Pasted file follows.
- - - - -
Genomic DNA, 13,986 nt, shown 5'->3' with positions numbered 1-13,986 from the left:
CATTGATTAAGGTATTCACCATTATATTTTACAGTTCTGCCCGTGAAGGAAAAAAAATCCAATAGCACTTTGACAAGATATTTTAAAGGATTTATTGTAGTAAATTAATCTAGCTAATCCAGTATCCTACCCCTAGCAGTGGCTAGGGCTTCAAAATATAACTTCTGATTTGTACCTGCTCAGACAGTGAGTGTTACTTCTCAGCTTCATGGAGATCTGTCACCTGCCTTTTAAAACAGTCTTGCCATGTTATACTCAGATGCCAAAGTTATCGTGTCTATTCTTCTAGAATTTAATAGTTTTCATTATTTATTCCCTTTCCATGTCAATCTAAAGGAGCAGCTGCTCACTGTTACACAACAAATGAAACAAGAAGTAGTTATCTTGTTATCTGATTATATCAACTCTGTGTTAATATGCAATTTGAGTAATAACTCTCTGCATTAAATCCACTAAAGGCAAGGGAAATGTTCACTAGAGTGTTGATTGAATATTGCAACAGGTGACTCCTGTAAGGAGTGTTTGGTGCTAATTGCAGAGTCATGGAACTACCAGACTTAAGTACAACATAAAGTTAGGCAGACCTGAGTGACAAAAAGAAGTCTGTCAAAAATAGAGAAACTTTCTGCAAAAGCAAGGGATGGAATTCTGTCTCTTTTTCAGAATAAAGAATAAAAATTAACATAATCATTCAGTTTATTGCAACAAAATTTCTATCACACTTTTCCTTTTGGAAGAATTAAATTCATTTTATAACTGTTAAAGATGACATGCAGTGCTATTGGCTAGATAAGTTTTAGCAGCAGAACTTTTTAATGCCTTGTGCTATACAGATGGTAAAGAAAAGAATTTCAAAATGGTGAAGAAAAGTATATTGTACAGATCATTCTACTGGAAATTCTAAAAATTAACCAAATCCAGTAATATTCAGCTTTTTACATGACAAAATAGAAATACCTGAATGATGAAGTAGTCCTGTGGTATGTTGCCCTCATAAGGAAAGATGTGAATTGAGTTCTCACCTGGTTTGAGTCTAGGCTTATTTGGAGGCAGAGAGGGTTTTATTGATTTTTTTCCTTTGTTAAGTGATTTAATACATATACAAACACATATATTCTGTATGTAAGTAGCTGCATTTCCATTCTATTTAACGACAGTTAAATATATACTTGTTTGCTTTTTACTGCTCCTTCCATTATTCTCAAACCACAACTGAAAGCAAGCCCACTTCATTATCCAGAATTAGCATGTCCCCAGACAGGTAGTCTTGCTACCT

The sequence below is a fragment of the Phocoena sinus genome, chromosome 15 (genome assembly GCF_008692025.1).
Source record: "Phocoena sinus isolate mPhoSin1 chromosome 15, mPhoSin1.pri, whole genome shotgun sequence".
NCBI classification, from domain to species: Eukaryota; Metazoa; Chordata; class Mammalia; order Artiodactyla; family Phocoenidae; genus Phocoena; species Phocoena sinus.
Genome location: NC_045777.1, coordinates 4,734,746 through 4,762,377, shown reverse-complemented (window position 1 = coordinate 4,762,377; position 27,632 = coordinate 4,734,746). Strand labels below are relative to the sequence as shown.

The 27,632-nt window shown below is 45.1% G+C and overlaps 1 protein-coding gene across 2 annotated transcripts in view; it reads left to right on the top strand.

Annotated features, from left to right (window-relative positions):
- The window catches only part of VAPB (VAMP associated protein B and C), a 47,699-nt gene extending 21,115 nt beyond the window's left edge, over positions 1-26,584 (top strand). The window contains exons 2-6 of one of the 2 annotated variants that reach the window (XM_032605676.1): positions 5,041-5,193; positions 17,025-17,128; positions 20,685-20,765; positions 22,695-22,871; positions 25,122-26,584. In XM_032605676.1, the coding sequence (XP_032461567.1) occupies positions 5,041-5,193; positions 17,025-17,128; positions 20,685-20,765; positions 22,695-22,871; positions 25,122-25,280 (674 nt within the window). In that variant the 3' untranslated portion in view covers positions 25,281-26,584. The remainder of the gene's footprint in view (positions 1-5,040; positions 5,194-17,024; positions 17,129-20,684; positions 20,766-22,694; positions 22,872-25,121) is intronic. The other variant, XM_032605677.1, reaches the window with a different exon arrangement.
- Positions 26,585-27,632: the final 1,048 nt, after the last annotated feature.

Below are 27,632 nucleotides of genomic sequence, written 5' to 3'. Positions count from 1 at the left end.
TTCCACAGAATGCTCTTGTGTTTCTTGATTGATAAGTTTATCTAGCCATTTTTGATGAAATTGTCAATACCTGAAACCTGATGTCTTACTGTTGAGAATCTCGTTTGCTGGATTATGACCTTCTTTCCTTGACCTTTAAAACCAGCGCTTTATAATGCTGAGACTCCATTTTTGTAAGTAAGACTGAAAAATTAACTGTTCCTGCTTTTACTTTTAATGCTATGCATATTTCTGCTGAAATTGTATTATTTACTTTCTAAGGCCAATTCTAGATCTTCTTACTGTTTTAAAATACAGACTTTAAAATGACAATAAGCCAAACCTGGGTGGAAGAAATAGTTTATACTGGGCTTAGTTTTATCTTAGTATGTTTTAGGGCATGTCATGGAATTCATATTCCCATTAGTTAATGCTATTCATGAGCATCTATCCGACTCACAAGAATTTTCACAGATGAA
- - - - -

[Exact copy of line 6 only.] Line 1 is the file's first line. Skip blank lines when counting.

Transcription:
Genome location: NC_045777.1, coordinates 4,734,746 through 4,762,377, shown reverse-complemented (window position 1 = coordinate 4,762,377; position 27,632 = coordinate 4,734,746). Strand labels below are relative to the sequence as shown.